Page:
HP Lovecraft.

Arkham Horror encounters as role-playing inspiration

(I got this idea from another blog, but after extensive searching I can’t find the original post. If you know it, please say so in the comments.)

I played my first game of Arkham Horror tonight. For those who don’t know it, it’s a board game whose theme is the fictional world of HP Lovecraft. It’s one of those ‘almost role-playing game’ board games, where each player has a character that has their own skills and attributes. I quite liked the game, although it was more complicated than I’d usually choose. Once a game gets to a certain level of rules complexity I’m never quite sure that I’m playing it properly, and for me that gets in the way of enjoying the game.

Anyway one of the elements of the game is drawing a card and seeing what you run into. There are custom decks for each space on the board. Some of the cards are quite flavourful, and I thought some people who role-play might want to look at the texts for inspiration. So I went looking on the net, and found lists here and here.

from Fungi From Yuggoth

V. Homecoming

The daemon said that he would take me home
To the pale, shadowy land I half recalled
As a high place of stair and terrace, walled
With marble balustrades that sky-winds comb,
While miles below a maze of dome on dome
And tower on tower beside a sea lies sprawled.
Once more, he told me, I would stand enthralled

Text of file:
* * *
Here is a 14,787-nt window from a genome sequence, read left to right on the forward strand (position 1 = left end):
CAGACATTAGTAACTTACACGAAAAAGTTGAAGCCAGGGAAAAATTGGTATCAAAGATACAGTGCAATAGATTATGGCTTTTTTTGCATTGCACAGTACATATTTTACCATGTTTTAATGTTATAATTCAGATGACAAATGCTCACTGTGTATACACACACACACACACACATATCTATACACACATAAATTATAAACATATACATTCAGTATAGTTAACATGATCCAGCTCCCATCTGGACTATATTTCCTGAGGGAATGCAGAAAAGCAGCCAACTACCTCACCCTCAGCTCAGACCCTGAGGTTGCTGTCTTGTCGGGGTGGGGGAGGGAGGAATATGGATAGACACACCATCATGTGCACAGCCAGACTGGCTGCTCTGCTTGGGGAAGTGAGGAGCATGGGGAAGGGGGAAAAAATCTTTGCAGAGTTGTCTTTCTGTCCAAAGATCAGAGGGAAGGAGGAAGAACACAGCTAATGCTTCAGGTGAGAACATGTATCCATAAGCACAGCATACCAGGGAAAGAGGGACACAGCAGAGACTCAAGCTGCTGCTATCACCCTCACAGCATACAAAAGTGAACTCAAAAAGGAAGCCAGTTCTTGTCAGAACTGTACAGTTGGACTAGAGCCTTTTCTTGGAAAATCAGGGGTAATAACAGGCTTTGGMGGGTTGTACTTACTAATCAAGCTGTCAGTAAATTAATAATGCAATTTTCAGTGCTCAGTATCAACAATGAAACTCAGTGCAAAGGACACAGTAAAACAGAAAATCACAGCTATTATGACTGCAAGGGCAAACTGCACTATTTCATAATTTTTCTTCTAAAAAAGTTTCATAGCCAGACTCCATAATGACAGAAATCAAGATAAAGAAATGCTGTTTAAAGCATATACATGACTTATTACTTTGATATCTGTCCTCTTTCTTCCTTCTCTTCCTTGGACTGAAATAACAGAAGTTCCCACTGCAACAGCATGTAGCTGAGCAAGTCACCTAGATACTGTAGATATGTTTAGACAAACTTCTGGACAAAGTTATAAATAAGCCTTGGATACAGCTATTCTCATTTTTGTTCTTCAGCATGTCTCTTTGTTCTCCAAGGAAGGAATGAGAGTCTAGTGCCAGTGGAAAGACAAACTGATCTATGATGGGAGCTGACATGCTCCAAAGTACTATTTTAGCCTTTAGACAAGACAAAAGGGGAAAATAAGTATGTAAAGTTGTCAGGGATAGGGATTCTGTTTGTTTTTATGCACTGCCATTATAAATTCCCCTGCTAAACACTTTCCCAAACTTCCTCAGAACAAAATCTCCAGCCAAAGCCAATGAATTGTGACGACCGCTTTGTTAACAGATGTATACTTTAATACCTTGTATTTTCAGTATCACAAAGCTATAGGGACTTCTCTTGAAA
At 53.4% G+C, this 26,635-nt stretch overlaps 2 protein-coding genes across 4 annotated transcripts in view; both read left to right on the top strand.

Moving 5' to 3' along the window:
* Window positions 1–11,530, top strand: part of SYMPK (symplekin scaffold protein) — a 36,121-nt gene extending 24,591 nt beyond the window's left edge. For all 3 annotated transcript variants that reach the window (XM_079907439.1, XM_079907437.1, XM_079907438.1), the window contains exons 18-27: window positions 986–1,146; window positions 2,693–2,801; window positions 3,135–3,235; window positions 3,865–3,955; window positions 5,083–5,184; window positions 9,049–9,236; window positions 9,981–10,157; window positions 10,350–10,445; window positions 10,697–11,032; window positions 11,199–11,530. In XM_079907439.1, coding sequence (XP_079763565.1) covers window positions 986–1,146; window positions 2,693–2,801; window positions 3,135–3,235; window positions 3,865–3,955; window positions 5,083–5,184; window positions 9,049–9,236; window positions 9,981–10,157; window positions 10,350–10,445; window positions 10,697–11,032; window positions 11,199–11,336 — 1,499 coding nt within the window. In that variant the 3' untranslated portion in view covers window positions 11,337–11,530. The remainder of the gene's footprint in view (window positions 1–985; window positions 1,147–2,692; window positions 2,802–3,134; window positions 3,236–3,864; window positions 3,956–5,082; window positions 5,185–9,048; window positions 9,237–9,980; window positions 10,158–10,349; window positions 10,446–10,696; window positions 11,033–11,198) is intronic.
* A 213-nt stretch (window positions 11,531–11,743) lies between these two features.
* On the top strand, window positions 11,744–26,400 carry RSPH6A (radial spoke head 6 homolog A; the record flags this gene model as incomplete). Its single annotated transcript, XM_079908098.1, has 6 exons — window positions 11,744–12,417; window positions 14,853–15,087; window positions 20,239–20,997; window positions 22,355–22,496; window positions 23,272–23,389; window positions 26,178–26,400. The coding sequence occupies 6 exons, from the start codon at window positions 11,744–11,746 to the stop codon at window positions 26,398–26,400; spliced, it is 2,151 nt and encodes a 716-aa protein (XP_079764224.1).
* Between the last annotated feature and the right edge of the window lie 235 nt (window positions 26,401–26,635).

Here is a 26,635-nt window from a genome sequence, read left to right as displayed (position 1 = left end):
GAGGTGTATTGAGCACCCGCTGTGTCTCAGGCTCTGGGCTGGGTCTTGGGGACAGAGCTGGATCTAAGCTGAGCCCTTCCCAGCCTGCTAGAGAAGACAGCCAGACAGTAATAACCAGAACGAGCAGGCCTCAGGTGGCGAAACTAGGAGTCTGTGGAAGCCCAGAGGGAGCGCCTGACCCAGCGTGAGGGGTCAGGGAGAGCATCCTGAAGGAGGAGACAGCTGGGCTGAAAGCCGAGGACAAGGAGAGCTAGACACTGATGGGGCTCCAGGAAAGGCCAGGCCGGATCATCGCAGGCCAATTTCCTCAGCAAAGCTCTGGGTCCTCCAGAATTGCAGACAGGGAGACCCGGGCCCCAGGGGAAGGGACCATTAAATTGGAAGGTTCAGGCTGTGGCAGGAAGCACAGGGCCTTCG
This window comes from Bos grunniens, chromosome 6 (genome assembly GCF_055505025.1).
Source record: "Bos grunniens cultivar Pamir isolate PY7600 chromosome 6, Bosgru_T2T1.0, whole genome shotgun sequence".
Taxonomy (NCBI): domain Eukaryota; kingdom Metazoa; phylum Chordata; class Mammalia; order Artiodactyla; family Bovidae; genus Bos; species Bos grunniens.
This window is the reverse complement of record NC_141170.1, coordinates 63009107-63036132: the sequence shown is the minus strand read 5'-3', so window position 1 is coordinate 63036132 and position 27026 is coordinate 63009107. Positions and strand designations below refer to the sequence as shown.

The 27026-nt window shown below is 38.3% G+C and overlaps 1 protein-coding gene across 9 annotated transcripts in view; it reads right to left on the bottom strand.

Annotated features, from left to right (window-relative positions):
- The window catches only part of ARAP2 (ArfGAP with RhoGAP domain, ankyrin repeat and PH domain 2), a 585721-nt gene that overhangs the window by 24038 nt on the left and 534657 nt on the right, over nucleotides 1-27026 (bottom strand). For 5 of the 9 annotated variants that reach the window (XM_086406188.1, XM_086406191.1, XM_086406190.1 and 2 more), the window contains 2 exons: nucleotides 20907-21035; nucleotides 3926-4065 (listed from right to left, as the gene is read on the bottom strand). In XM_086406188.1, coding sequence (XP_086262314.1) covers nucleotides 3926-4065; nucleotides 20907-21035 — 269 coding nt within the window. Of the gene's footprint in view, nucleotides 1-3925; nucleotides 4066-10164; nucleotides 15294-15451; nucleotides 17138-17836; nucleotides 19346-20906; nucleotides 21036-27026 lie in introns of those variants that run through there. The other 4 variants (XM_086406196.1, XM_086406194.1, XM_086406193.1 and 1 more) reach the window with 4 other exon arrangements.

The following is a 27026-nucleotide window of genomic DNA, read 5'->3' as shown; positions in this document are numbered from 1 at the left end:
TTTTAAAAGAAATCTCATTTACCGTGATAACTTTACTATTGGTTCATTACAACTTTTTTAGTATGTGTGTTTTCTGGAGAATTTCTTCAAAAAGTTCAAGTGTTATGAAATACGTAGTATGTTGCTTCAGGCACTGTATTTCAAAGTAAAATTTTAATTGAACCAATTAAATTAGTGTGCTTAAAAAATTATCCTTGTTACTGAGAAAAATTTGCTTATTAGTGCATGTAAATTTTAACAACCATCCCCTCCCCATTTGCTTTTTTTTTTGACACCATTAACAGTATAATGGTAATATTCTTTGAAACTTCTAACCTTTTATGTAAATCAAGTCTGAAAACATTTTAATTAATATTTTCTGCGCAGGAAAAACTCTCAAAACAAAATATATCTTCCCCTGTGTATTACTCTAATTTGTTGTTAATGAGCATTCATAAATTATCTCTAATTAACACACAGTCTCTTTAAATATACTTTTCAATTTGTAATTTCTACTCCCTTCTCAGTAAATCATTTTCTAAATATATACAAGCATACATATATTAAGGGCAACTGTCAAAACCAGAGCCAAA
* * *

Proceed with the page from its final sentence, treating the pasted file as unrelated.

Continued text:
On those old heights, and hear the far-off foam.

All this he promised, and through sunset’s gate
He swept me, past the lapping lakes of flame,
And red-gold thrones of gods without a name
Who shriek in fear at some impending fate.
Then a black gulf with sea-sounds in the night:
“Here was your home,” he mocked, “when you had sight!”

HP Lovecraft.

from Fungi From Yuggoth

IV. Recognition

The day had come again, when as a child
I saw – just once – that hollow of old oaks,
Grey with a ground-mist that enfolds and chokes
The slinking shapes which madness has defiled.
It was the same – an herbage rank and wild
Clings round an altar whose carved sign invokes
That Nameless One to whom a thousand smokes
Rose, aeons gone, from unclean towers up-piled.

I saw the body spread on that dank stone,
And knew those things which feasted were not men;
I knew this strange, grey world was not my own,
But Yuggoth, past the starry voids – and then
The body shrieked at me with a dead cry,
And all too late I knew that it was I!

HP Lovecraft.

from Fungi From Yuggoth

III. The Key

I do not know what windings in the waste
Of those strange sea-lanes brought me home once more,
But on my porch I trembled, white with haste
To get inside and bolt the heavy door.
I had the book that told the hidden way
Across the void and through the space-hung screens
That hold the undimensioned worlds at bay,
And keep lost aeons to their own demesnes.

At last the key was mine to those vague visions
Of sunset spires and twilight woods that brood
Dim in the gulfs beyond this earth’s precisions,
Lurking as memories of infinitude.
The key was mine, but as I sat there mumbling,
The attic window shook with a faint fumbling.

HP Lovecraft.